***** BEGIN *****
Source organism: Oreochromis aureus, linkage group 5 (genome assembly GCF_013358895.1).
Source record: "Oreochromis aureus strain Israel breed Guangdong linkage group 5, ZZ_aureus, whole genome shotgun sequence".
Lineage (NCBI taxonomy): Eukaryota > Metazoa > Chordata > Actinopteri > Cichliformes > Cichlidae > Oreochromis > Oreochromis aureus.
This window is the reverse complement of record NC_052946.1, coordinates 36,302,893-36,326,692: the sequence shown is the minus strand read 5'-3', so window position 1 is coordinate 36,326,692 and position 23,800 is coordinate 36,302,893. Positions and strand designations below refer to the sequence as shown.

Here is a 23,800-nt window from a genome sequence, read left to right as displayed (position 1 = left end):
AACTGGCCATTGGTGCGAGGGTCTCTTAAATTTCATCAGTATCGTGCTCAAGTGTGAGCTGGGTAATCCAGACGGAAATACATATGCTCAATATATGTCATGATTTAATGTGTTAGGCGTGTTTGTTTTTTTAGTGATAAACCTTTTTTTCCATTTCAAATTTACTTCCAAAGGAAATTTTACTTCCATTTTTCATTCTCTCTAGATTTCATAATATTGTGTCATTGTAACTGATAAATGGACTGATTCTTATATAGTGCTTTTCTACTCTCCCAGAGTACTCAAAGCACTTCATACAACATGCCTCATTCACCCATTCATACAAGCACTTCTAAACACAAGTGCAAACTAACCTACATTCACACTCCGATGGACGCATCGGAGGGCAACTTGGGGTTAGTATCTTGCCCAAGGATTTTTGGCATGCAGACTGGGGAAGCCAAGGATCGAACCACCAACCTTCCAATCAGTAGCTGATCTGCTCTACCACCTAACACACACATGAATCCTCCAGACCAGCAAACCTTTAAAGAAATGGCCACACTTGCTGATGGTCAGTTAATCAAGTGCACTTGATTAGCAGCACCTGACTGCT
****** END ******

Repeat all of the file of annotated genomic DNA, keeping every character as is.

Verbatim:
Source organism: Oreochromis aureus, linkage group 5 (genome assembly GCF_013358895.1).
Source record: "Oreochromis aureus strain Israel breed Guangdong linkage group 5, ZZ_aureus, whole genome shotgun sequence".
Lineage (NCBI taxonomy): Eukaryota > Metazoa > Chordata > Actinopteri > Cichliformes > Cichlidae > Oreochromis > Oreochromis aureus.
This window is the reverse complement of record NC_052946.1, coordinates 36,302,893-36,326,692: the sequence shown is the minus strand read 5'-3', so window position 1 is coordinate 36,326,692 and position 23,800 is coordinate 36,302,893. Positions and strand designations below refer to the sequence as shown.

Here is a 23,800-nt window from a genome sequence, read left to right as displayed (position 1 = left end):
AACTGGCCATTGGTGCGAGGGTCTCTTAAATTTCATCAGTATCGTGCTCAAGTGTGAGCTGGGTAATCCAGACGGAAATACATATGCTCAATATATGTCATGATTTAATGTGTTAGGCGTGTTTGTTTTTTTAGTGATAAACCTTTTTTTCCATTTCAAATTTACTTCCAAAGGAAATTTTACTTCCATTTTTCATTCTCTCTAGATTTCATAATATTGTGTCATTGTAACTGATAAATGGACTGATTCTTATATAGTGCTTTTCTACTCTCCCAGAGTACTCAAAGCACTTCATACAACATGCCTCATTCACCCATTCATACAAGCACTTCTAAACACAAGTGCAAACTAACCTACATTCACACTCCGATGGACGCATCGGAGGGCAACTTGGGGTTAGTATCTTGCCCAAGGATTTTTGGCATGCAGACTGGGGAAGCCAAGGATCGAACCACCAACCTTCCAATCAGTAGCTGATCTGCTCTACCACCTAACACACACATGAATCCTCCAGACCAGCAAACCTTTAAAGAAATGGCCACACTTGCTGATGGTCAGTTAATCAAGTGCACTTGATTAGCAGCACCTGACTGCT